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Astron. Astrophys. 322, 533-544 (1997)

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4. Discussion

4.1. Evolution of accretion stars

The massive star may have previously accreted matter from the progenitor of the neutron star. In this paper, the main-sequence star evolves as a single star until it first fills its Roche lobe, according to the works of Hellings (1983) and Vanbeveren (1990) who showed that the further evolution of accretion stars is almost identical to the evolution of a corresponding single star. However, while considering the effect of molecular weight gradients on convection, Braun & Langer (1995) found that this rejuvenation process of the mass gaining star does not always take place, but appears to depend mainly on the rate of mixing in the semiconvective layer which forms above the convective core upon accretion. The main result of a non-rejuvenation is an internal chemical structure which is quite unlike that occurring in any single star, leading to a different track in the HR diagram. According to Braun & Langer, a non-rejuvenated star spends its whole post main-sequence evolution as a blue supergiant whereas the corresponding massive single star evolves into a red supergiant.

This feature may have important consequences on the outcome of high-mass binary evolution. Taking the characteristic values of a blue supergiant (e.g. [FORMULA]), one finds that evolutionary expansion of a non-rejuvenated star will lead to a spiral-in of the neutron star companion if the orbital separation is less than [FORMULA] 150 [FORMULA]. Such a configuration implies that very few systems can survive the mass transfer phase. Furthermore, binary pulsars with large orbital periods like PSR J1518+49 cannot be formed in this way. Among other basic parameters, Braun & Langer showed that rejuvenation is more likely for accreting stars of initial moderate mass. For instance, according to their model #5, a 12 [FORMULA] which accretes 8 [FORMULA] adopts a chemical structure comparable to a 20 [FORMULA] single star, whereas a 20 [FORMULA] (model #12) does not perform rejuvenation for the same amount of accreted matter. Therefore, we expect little changes at least for the left part of the evolutionary diagrams computed in this paper (i.e., M [FORMULA] [FORMULA]). However, Braun & Langer pointed out that none of their models lead to rejuvenation if a low value is adopted for the efficiency parameter of semiconvection. In such a case, the merger rate of NS-NS systems would be considerably smaller than expected.

4.2. The formation of PSR 2303+46 and PSR J1518+49

In Sect. 3.2, it was shown that the formation of binary pulsars with large orbital periods requires a moderate orbital shrinkage during the preceding mass transfer phase. This can be accomodated if one adopts a full CE-evolution with [FORMULA]. However, using the same formalism for CE-evolution, Van den Heuvel et al. (1994) argue that a progenitor cannot be found for PSR 2303+46. This result was established in the case of a symmetric supernova explosion, for which the smallest possible pre-SN separation is obtained, namely [FORMULA]. If a kick is imparted to the neutron star, the pre-SN separation is larger, which seems a less favourable configuration. Actually, we do not find any progenitors for PSR 2303+46 nor for PSR J1518+49 in the spherically symmetric case. For instance, from the parameters of PSR 2303+46, we derive a helium star of 3.13 [FORMULA] at the time of explosion, which corresponds to a 11.5 [FORMULA] initial companion mass. Equation (3) then yields a pre-spiral-in separation 165 times larger than that of the post-spiral-in system, whereas Van den Heuvel et al. found a value of 235. This departure comes from the different assumptions we have used for the neutron star mass, the normalized Roche lobe radius [FORMULA] (Eq. 1) and the relationship between the helium core and the hydrogen star masses (Eq. 10). Nevertheless, both values lead to a pre-spiral-in separation much too large to allow a mass transfer event.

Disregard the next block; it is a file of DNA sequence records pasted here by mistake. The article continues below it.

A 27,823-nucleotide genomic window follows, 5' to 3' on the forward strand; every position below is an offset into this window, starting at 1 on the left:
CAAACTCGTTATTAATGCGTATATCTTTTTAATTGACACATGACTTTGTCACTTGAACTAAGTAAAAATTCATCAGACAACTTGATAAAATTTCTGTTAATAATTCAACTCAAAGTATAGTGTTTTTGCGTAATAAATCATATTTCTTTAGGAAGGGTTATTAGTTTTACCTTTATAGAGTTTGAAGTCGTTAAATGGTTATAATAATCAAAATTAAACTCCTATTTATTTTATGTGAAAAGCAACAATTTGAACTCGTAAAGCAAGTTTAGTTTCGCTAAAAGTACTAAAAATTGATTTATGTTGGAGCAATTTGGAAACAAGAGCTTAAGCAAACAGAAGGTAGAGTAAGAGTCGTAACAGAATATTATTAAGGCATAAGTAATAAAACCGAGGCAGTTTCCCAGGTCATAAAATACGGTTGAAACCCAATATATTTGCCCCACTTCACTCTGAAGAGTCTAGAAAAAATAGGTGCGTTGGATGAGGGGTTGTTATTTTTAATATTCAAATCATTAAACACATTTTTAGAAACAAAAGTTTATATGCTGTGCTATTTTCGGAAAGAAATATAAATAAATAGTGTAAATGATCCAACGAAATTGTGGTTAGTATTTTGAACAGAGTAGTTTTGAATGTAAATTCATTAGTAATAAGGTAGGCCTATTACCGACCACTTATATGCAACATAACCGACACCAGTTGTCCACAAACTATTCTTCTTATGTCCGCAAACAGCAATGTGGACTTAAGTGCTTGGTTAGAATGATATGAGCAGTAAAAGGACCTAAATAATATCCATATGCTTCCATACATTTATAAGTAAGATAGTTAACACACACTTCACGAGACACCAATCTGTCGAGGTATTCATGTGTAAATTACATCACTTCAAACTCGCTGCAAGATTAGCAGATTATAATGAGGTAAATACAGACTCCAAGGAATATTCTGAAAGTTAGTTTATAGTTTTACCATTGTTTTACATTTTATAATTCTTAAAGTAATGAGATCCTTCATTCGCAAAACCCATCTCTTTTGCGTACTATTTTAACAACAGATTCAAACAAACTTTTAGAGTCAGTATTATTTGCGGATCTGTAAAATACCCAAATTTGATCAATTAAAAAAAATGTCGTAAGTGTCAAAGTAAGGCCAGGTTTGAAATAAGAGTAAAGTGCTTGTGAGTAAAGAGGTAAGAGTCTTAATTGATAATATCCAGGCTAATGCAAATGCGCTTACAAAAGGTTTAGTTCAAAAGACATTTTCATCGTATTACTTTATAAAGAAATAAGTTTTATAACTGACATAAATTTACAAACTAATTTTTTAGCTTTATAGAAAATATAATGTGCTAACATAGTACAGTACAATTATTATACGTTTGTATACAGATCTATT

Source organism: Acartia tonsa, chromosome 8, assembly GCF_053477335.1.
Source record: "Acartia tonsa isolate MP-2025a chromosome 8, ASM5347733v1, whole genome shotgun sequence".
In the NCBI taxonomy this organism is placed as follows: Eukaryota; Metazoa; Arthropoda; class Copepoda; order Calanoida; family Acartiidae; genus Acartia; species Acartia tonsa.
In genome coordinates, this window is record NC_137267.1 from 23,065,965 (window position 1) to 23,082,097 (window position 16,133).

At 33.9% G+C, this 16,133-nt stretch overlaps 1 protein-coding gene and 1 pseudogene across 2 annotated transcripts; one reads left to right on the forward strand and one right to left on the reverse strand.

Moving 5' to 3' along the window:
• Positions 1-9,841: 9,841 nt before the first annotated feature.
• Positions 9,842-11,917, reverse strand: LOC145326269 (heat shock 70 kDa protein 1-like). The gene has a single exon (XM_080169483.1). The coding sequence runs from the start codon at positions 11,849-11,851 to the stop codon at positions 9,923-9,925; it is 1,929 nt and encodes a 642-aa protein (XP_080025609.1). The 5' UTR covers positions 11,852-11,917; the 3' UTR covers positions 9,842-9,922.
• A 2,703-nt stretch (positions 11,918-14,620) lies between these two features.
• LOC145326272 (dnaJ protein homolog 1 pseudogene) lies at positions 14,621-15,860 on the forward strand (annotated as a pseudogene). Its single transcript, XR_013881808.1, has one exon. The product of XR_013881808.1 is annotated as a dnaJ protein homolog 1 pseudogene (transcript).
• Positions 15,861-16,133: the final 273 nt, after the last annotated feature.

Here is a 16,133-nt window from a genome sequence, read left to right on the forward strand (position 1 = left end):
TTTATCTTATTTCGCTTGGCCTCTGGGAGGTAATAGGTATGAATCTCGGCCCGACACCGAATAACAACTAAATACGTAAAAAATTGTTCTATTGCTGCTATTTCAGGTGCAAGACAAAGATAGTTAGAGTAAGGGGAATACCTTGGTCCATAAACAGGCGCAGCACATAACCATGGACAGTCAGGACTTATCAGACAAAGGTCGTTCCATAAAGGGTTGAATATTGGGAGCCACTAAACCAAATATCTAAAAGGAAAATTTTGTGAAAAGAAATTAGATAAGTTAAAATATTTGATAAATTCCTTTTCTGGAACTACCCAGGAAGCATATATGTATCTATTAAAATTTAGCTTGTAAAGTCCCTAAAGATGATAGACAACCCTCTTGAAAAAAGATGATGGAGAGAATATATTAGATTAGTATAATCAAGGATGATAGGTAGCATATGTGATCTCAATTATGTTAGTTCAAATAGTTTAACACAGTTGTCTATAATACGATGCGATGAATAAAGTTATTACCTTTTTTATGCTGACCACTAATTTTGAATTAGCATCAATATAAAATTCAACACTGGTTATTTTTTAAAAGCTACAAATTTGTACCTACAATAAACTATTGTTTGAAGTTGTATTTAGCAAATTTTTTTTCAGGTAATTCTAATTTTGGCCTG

On the other hand, a binary can survive an asymmetric supernova explosion even if the amount of mass ejected is high enough to disrupt the system in the symmetric case. So, let us consider a binary containing a 20 [FORMULA] initial hydrogen star with an orbital separation of 1500 [FORMULA] (cf. system [FORMULA] 5 in Table 1). Due to the large separation, the massive star overflows its Roche lobe in the late burning phases. As a result of the time spent on the RSG branch, the stellar mass has dropped to 16.6 [FORMULA] while the separation has slowly increased up to 1790 [FORMULA] at the onset of mass transfer. The CE-evolution then gives a 7.68 [FORMULA] helium star with a separation of 18.3 [FORMULA], i.e. an orbital shrinkage factor of 98. Therefore, a stage of heavy mass loss by stellar wind prior to spiral-in leads to a moderate orbital shrinkage and hence, favors the formation of binary pulsars with large orbital periods.